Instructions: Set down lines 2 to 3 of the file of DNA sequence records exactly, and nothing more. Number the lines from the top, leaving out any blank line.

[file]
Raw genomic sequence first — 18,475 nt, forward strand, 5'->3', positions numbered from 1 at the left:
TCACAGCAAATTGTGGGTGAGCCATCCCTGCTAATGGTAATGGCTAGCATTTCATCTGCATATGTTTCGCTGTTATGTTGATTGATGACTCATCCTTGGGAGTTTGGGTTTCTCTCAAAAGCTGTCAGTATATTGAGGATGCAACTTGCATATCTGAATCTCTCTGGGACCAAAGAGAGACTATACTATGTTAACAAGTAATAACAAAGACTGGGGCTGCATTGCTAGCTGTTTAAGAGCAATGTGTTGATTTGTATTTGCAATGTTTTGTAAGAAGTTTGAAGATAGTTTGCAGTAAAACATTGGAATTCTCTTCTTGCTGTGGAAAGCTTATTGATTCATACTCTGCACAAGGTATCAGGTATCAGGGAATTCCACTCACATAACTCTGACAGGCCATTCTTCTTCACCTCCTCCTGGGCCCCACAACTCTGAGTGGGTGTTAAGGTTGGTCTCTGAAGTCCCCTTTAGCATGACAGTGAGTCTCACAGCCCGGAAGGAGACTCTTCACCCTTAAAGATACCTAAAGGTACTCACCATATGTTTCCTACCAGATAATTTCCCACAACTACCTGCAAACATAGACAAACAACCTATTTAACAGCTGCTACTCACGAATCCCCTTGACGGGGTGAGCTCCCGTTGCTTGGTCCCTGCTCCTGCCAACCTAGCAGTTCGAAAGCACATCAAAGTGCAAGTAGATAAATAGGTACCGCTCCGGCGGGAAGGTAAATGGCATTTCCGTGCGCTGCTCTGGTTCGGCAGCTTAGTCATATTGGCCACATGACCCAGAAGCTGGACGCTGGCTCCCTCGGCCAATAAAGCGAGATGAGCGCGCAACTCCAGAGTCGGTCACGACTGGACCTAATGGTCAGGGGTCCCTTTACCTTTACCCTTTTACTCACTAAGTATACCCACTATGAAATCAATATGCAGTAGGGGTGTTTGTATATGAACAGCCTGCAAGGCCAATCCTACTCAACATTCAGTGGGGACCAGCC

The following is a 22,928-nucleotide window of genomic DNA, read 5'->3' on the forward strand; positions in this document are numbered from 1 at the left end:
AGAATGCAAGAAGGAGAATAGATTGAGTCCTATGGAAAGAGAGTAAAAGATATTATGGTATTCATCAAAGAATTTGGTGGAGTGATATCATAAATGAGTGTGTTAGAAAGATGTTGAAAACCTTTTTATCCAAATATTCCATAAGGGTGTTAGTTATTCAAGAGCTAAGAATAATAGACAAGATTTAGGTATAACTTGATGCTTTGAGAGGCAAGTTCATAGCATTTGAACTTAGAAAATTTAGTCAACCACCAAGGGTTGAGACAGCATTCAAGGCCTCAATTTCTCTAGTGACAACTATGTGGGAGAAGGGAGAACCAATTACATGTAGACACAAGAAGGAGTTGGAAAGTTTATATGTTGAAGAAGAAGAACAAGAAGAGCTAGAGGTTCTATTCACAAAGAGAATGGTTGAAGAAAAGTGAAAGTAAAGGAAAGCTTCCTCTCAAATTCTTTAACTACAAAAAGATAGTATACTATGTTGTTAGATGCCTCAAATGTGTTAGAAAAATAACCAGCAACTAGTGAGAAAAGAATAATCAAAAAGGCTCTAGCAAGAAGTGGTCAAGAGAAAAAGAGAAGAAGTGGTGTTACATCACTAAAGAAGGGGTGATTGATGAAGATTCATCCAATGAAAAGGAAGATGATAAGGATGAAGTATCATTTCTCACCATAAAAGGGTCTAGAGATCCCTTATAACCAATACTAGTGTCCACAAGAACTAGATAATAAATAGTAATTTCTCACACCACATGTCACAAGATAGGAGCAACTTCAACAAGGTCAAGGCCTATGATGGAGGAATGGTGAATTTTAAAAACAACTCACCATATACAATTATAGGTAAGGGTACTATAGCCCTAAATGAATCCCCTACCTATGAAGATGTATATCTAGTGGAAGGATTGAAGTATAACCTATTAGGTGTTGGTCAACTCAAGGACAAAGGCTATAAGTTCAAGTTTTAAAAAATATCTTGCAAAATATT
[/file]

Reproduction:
TCACAGCAAATTGTGGGTGAGCCATCCCTGCTAATGGTAATGGCTAGCATTTCATCTGCATATGTTTCGCTGTTATGTTGATTGATGACTCATCCTTGGGAGTTTGGGTTTCTCTCAAAAGCTGTCAGTATATTGAGGATGCAACTTGCATATCTGAATCTCTCTGGGACCAAAGAGAGACTATACTATGTTAACAAGTAATAACAAAGACTGGGGCTGCATTGCTAGCTGTTTAAGAGCAATGTGTTGATTTGTATTTGCAATGTTTTGTAAGAAGTTTGAAGATAGTTTGCAGTAAAACATTGGAATTCTCTTCTTGCTGTGGAAAGCTTATTGATTCATACTCTGCACAAGGTATCAGGTATCAGGGAATTCCACTCACATAACTCTGACAGGCCATTCTTCTTCACCTCCTCCTGGGCCCCACAACTCTGAGTGGGTGTTAAGGTTGGTCTCTGAAGTCCCCTTTAGCATGACAGTGAGTCTCACAGCCCGGAAGGAGACTCTTCACCCTTAAAGATACCTAAAGGTACTCACCATATGTTTCCTACCAGATAATTTCCCACAACTACCTGCAAACATAGACAAACAACCTATTTAACAGCTGCTACTCACGAATCCCCTTGACGGGGTGAGCTCCCGTTGCTTGGTCCCTGCTCCTGCCAACCTAGCAGTTCGAAAGCACATCAAAGTGCAAGTAGATAAATAGGTACCGCTCCGGCGGGAAGGTAAATGGCATTTCCGTGCGCTGCTCTGGTTCGGCAGCTTAGTCATATTGGCCACATGACCCAGAAGCTGGACGCTGGCTCCCTCGGCCAATAAAGCGAGATGAGCGCGCAACTCCAGAGTCGGTCACGACTGGACCTAATGGTCAGGGGTCCCTTTACCTTTACCCTTTTACTCACTAAGTATACCCACTATGAAATCAATATGCAGTAGGGGTGTTTGTATATGAACAGCCTGCAAGGCCAATCCTACTCAACATTCAGTGGGGACCAGCC

The following is a 22,928-nucleotide window of genomic DNA, read 5'->3' on the forward strand; positions in this document are numbered from 1 at the left end: